Overcoming the Mental Pain of Ghosting

This month is R U OK Day and next month is Mental Health Awareness Month, in light of this I’m writing this piece to share some of my story, but more importantly a few of the techniques, articles and videos which have been a tremendous help for me over the last year. Ultimately, the key piece of advice I can give is to seek professional help if you are overcome with thoughts or emotions, it has done me a world of good.

Prelude to the end

I can still vividly remember the day it ended. I’d been seeing this person for around four months but despite having many mutual friends it had been kept quiet (in hindsight, a big red flag). I’d sensed in the two days leading up to this day that something was amiss and even tried to cancel the early morning meetup. Nevertheless here I was collecting her to donate some items to a local charity store.

As we placed the items in the back of my car she stepped back and quietly suggested we have a chat in the park across the road. As I crossed the road I felt the dread of what was to come sink in, she explained, that she had decided we were incompatible, but assured me that she wanted to be friends and that I was still a “great guy”. Numb from her words, and physically cold as it was a very crisp winter morning, I tried to see if there was any hope of things being okay. However, I was met with nothing but polite pleasantries. In the awkwardness I insisted that we still donate the items, and then dropped her back home. The following day, after asking how she was, I was firmly told not to ask anymore and subsequently all communication was blocked.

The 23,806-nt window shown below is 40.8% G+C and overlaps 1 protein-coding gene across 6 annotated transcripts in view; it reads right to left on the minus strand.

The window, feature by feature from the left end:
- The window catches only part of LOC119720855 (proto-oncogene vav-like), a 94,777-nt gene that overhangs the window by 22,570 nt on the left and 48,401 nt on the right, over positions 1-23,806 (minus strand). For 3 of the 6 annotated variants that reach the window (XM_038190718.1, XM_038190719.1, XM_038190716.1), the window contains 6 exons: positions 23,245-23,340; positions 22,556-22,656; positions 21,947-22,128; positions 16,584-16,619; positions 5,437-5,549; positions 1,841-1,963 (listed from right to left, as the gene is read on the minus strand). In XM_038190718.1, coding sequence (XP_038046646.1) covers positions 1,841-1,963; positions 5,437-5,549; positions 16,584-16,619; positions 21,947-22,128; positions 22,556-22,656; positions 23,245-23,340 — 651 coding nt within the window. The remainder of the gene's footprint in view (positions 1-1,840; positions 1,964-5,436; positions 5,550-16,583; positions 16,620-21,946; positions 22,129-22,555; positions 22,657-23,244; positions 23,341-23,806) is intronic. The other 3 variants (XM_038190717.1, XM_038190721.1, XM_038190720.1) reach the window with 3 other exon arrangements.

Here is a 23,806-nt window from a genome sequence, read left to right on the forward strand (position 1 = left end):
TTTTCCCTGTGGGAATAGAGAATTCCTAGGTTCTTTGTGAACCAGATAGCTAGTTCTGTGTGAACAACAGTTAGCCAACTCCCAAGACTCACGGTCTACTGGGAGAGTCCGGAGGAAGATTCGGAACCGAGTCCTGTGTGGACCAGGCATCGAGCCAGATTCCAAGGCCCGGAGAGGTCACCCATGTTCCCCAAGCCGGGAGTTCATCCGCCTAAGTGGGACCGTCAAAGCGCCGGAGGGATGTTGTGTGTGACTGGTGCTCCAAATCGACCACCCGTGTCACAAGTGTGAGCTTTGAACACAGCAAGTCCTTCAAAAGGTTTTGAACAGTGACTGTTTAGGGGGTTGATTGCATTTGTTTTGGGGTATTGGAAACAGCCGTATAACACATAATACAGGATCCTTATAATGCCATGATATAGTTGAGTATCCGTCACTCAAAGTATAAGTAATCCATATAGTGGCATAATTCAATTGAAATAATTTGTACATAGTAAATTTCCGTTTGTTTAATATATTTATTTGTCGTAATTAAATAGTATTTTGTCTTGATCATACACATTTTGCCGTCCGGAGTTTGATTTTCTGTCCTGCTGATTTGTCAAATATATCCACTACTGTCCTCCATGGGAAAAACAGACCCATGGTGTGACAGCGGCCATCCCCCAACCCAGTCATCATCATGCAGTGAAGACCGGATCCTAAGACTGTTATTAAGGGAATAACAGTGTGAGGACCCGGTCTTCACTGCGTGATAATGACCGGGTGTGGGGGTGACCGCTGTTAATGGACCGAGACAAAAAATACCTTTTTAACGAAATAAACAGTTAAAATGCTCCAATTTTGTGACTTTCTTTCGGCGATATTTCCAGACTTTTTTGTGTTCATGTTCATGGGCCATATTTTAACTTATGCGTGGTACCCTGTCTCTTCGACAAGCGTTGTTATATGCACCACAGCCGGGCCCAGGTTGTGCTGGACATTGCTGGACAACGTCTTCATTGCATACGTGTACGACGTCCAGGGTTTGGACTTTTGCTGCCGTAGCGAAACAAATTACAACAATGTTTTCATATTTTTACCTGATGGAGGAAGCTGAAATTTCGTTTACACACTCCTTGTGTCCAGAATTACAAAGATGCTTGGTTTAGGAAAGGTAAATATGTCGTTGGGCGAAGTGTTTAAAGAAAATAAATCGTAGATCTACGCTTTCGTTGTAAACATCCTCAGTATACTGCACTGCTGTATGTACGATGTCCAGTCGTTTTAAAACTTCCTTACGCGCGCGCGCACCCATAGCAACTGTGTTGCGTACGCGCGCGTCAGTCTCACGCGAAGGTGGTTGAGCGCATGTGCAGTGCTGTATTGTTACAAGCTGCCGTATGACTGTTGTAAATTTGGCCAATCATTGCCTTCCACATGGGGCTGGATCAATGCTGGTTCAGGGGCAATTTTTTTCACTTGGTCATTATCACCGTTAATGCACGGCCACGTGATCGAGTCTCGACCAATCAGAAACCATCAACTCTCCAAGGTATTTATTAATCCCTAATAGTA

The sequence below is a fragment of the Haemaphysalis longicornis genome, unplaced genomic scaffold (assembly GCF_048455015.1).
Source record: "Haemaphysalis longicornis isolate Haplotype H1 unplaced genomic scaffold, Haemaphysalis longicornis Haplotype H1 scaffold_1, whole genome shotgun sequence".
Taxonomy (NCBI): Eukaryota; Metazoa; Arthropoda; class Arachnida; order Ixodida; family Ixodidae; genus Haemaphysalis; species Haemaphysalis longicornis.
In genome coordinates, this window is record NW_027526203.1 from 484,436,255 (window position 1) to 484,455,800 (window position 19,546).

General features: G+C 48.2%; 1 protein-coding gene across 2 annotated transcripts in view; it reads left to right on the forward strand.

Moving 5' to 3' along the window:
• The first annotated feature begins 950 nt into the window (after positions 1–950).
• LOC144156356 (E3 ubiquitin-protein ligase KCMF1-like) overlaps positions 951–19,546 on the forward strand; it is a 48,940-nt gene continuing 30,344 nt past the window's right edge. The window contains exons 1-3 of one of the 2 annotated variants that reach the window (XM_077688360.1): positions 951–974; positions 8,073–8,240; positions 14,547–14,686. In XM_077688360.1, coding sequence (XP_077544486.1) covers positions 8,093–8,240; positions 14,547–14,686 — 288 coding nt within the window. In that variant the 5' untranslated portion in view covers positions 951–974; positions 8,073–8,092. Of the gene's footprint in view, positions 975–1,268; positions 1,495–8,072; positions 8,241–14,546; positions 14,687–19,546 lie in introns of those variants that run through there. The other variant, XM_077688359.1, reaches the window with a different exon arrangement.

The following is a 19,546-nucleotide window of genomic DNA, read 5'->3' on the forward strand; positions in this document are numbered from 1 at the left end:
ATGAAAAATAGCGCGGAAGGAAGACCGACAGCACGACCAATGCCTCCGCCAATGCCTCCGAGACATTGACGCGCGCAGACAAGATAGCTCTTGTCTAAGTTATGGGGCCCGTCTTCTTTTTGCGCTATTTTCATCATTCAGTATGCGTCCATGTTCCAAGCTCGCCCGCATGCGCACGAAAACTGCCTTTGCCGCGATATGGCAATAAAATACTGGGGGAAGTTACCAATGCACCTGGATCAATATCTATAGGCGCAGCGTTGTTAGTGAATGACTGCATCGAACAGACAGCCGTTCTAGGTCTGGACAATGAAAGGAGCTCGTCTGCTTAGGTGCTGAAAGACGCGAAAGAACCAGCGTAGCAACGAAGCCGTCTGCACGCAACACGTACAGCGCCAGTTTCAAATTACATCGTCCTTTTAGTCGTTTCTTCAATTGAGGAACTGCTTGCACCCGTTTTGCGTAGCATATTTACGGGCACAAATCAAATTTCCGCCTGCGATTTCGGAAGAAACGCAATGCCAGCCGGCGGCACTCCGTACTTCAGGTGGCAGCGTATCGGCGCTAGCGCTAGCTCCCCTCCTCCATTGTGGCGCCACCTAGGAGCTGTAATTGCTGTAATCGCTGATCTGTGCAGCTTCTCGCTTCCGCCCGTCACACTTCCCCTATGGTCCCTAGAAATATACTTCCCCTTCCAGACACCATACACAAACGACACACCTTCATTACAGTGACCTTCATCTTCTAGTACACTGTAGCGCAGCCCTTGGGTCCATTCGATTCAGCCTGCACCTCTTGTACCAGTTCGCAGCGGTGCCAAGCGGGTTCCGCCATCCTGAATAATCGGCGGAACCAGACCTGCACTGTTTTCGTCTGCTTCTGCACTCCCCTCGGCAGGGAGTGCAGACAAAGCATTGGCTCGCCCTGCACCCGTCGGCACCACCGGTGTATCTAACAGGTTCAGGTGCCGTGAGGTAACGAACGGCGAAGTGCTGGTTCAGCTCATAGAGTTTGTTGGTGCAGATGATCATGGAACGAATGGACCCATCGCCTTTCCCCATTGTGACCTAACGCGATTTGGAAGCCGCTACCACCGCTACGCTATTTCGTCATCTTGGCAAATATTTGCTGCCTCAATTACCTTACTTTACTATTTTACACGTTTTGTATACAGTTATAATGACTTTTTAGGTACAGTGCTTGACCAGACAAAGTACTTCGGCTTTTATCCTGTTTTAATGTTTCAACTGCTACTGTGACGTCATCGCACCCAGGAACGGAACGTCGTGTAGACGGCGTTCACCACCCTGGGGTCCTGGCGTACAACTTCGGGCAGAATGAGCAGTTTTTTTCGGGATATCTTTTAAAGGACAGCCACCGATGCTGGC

I’m ok, I’m not ok

In the immediate aftermath I was terribly worried about what I had done so wrong for both the relationship and communication to be cut as abruptly as this, and it took weeks of convincing by mutual friends that I had done nothing. In the midst of these weeks I then faced the death of a grandparent, a former colleague, and other tumultuous issues in both my work and social life.

After taking a week of personal leave to deal with these issues I thought I would be okay. For the following two weeks my mood was quite low, I was struggling to fall to sleep and then waking around 5am with my head full of thoughts about the past and wondering (as I learned later, “fortune telling”) about her.

Although, I started to consider if I should seek some professional help, for the two subsequent weeks I was okay. By this time it was late-September, and I was in Canberra for a work conference. I had hoped that the few days away would be a welcome break. Instead, I woke shaking and nauseous with panic. Having had panic attacks many years ago I attempted to apply my usual control techniques, however, they didn’t work. At this moment it was clearly time to see a doctor.

What’s wrong with me?

Writing this in hindsight I’m really glad to say how excellent the doctor and psychologist who treated me are. The doctor I visited conducted a vast number of blood and other tests as the emotional stress I was going through had set off a number of physical issues (fortunately nothing long term). In addition I got a referral to a psychologist, which despite being the best outcome, it still then took me more than a week to build up the confidence to act on it.

Getting the full story of what I was going through took more than a few psychologist sessions. Fortunately, from the first session I was given some materials to work through to get my thoughts back under control.